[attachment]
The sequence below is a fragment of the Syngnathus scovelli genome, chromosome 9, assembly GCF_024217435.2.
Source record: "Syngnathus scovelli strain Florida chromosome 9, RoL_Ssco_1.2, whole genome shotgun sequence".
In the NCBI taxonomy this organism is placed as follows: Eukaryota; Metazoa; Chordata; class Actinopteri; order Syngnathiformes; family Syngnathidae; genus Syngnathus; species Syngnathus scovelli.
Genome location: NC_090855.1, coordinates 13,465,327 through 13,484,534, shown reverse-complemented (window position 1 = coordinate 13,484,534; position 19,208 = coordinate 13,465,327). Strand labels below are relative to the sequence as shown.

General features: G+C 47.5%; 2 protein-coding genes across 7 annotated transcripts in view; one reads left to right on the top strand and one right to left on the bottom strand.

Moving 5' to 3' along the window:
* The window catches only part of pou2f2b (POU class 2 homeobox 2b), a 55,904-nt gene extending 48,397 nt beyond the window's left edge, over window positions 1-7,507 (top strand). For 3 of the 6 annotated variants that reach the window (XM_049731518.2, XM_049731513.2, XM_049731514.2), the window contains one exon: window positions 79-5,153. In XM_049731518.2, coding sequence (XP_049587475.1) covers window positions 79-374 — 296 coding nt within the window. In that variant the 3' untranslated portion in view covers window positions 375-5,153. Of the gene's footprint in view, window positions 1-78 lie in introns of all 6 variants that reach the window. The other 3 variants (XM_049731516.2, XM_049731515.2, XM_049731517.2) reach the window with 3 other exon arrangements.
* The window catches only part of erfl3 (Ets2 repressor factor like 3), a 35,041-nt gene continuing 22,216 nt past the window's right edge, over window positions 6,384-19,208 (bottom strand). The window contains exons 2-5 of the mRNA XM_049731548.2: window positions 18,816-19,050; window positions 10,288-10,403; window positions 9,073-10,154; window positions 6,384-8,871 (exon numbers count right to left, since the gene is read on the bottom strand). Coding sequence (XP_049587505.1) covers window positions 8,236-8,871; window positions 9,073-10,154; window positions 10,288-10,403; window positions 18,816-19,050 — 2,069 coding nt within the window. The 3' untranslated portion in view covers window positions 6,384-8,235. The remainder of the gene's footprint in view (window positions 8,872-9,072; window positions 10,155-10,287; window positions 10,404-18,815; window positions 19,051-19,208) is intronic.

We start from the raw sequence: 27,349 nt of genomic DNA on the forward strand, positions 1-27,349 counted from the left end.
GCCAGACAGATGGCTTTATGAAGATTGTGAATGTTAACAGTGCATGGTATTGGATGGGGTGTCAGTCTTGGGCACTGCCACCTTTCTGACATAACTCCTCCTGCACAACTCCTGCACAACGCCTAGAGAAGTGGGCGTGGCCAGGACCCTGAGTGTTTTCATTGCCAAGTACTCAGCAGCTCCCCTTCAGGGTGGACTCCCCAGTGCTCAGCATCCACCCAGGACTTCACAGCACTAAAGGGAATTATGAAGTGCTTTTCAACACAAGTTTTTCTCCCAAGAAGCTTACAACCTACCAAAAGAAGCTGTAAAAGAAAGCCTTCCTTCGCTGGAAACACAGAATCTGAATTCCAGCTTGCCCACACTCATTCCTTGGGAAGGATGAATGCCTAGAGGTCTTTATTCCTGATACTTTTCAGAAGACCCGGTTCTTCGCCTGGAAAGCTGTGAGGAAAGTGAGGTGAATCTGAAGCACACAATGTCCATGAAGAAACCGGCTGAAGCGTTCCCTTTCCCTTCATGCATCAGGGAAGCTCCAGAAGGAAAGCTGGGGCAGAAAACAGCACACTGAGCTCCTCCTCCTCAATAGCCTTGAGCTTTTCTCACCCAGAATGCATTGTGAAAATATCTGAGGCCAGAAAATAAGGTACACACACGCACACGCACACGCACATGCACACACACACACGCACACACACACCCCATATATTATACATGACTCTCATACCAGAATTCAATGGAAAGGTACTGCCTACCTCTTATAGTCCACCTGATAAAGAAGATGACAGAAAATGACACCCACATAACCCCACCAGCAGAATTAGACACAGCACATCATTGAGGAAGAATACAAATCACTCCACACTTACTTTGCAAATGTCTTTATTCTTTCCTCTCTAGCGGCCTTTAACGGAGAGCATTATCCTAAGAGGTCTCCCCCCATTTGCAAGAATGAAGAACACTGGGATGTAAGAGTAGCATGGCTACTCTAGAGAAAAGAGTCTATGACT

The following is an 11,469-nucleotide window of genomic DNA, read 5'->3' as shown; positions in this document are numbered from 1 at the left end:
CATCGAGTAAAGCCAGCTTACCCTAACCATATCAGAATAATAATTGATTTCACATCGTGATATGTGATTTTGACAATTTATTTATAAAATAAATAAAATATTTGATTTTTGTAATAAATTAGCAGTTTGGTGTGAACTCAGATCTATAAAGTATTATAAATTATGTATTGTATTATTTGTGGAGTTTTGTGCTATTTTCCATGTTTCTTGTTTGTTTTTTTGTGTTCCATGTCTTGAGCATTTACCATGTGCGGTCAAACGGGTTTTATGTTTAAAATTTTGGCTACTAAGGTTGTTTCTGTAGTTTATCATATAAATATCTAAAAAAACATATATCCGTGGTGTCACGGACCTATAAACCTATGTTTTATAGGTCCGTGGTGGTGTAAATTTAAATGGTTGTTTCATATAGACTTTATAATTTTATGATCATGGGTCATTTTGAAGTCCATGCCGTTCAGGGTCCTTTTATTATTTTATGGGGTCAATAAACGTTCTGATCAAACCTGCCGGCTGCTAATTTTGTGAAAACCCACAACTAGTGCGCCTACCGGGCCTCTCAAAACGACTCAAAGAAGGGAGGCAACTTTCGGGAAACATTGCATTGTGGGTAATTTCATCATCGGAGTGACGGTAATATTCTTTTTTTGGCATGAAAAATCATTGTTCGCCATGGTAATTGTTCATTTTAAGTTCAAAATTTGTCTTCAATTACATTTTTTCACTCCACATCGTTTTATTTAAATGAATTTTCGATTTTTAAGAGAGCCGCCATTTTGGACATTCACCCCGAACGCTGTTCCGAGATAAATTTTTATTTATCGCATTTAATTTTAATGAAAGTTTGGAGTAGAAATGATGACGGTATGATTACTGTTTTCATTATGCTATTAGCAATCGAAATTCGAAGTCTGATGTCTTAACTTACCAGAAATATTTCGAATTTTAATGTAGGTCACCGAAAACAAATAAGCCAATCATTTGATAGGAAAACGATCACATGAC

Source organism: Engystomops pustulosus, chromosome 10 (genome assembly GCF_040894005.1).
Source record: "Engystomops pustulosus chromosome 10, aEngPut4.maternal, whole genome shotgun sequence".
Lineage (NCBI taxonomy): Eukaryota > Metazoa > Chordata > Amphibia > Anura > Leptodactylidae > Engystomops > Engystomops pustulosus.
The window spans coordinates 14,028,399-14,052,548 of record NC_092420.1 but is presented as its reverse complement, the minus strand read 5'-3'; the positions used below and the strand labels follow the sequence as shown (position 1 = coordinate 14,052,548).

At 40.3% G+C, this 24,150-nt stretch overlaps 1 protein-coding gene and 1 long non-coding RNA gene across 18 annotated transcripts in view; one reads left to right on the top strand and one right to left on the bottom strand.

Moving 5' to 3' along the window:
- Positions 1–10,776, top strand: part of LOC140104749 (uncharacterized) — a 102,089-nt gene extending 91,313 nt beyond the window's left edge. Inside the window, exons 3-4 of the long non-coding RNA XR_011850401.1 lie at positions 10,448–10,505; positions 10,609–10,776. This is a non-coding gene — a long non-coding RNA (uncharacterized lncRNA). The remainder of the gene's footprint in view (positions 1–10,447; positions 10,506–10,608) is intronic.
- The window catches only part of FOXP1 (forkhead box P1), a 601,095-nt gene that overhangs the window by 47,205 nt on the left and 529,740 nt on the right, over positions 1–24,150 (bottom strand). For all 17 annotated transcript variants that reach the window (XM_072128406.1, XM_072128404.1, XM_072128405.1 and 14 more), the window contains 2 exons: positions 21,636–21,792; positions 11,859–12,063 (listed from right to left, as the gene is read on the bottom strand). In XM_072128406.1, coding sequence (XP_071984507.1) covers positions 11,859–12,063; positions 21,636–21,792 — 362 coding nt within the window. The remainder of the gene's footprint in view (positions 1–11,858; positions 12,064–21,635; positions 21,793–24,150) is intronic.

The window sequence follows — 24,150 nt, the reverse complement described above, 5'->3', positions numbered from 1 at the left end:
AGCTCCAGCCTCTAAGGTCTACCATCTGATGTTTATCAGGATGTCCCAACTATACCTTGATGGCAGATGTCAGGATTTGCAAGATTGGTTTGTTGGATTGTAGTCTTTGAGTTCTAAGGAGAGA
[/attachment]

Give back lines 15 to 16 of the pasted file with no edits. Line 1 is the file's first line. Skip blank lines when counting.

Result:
Lineage (NCBI taxonomy): Eukaryota > Metazoa > Chordata > Amphibia > Anura > Leptodactylidae > Engystomops > Engystomops pustulosus.
The window spans coordinates 14,028,399-14,052,548 of record NC_092420.1 but is presented as its reverse complement, the minus strand read 5'-3'; the positions used below and the strand labels follow the sequence as shown (position 1 = coordinate 14,052,548).